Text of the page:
Become A Leader

Are you self-motivated?
Are you interested in helping train the leaders of tomorrow?

If you are, then we need you!

Being a leader is a rewarding job. There's no money, but you get paid in a different way. Along the way you'll meet new people, learn new skills and have fun. If you have kids in scouting you'll get to spent quality time with them. In fact, over fifty percent of Australian scout leaders are parents and they only have to put in a few hours a week (except for camps). You must be between 18 and 55 years of age. Uniform and training costs are provided by the group so if you live locally, why not give it a go?

One way for parents who have a child in the group to start out is to become Parent Helpers. Being a parent helper gives a prospective leader an introduction to the operation of a section (Ie. Cub section, Scout section, Etc.) and allows them to work with the leaders and learn some of the basics of becoming a leader.

General leader descriptions - What a leader does


  • Plan an engaging, fun and diverse weekly program for the youth members.
  • Ensure adequate adult supervision of all activities.
  • Work in cooperation with other leaders, assistant leaders and parent helpers to ensure the best possible outcome for the youth membership.Establish and maintain friendly relationships with parents involving them where appropriate in the group activities and also explain to them the principles of Scouting and the reasons behind the program.

Time commitments for a solo section leader:

  • Attendance of weekly meetings during term times. 2-3 hours per week.
  • Planning and preparation of weekly meetings. 1-2 per hours week.
  • Group Leaders meeting each term. 1-2 hours per term.
  • Term planning with other leaders and helpers in your section. 2-4 hours per term.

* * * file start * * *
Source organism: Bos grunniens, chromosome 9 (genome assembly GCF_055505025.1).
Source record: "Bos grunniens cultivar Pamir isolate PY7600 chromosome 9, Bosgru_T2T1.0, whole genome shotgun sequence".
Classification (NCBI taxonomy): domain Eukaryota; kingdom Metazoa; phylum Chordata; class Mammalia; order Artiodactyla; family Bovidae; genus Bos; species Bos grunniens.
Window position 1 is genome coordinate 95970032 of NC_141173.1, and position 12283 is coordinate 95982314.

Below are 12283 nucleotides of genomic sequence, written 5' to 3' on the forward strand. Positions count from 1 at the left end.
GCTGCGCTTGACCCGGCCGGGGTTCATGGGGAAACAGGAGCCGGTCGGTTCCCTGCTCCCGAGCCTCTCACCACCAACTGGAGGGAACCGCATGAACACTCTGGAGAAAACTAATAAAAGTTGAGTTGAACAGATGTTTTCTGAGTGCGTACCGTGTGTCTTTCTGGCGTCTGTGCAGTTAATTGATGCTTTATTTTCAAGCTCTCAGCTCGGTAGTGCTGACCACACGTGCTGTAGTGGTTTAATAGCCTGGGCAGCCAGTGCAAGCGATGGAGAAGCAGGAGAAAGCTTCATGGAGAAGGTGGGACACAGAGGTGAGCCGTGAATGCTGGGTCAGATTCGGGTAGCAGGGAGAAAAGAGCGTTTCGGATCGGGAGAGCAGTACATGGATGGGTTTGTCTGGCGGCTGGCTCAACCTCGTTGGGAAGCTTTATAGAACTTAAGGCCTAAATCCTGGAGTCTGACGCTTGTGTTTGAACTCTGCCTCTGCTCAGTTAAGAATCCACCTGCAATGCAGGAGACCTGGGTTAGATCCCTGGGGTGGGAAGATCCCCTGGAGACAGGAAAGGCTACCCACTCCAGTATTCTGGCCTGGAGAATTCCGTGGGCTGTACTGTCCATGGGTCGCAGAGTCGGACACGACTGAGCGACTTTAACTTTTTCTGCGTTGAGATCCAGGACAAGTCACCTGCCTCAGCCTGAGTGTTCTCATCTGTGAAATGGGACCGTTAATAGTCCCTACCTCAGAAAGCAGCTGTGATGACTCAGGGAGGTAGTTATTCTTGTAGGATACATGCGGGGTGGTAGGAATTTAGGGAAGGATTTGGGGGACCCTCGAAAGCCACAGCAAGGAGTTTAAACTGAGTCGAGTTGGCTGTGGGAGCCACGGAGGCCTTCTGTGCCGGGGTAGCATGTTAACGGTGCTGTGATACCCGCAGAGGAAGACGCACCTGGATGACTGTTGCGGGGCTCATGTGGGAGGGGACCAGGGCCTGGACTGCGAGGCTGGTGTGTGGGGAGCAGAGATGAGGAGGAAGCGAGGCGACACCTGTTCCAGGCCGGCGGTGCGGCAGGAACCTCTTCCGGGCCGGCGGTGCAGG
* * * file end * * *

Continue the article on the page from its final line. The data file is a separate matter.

• Optional Monthly district leaders meeting. 2-3 hours each month.

We ask that when considering if this is right for you to keep in mind that the more leaders there are in a section the easier the workload per person and the fewer hours that are required!

Here is a short article from husband and wife team, Ian and Sharon Mills, who are both former leaders with Helensburgh Scouts....

A few years ago, we heard that Helensburgh Scouts were considering closing down - we wanted to help out in some way so that it wouldn’t fold. We had both been involved in Scouts and Guides as young kids and had fond memories of going on Camps, Activities, etc. At first we didn’t know in what capacity we would be able to help but thought we would enquire nevertheless.
Ian Counsell (Cub Scouts Leader) invited us to a meeting to discuss what was required to keep the Scouts operational. We quickly found out that they required more leaders. We both decided to throw ourselves into completing the Training and we started to attend pack meetings.

I have to say that it has been the best thing for our family. Both our girls attend and we can do things as a family. In this era, doing things as a family is something we have really cherished. The scout movement places a lot of emphasis on family involvement and we have had many outings with other’s within the group and its been great to get to know more people in our local area. The best thing about being a leader is the pleasure that the kids have and in return give us. It’s nice to see kids in the street and they stop to say hi and say things like, we had a really great time at the camp.

We have a lot of fun and try to incorporate a lot of variety in our programming. We started with 15 cubs a couple of years ago and have grown to 36 Cubs and 9 Scouts, with a waiting list for Cubs, so I guess we (and all the other leaders) must be doing something right. Our next aim is to build Scouts up to be a strong group, we need to do this so that all these enthusiastic kids from Cubs have somewhere to go in the next few years.

Helensburgh is one of the oldest Scout Groups in the region and it feels great to be part of that rich heritage.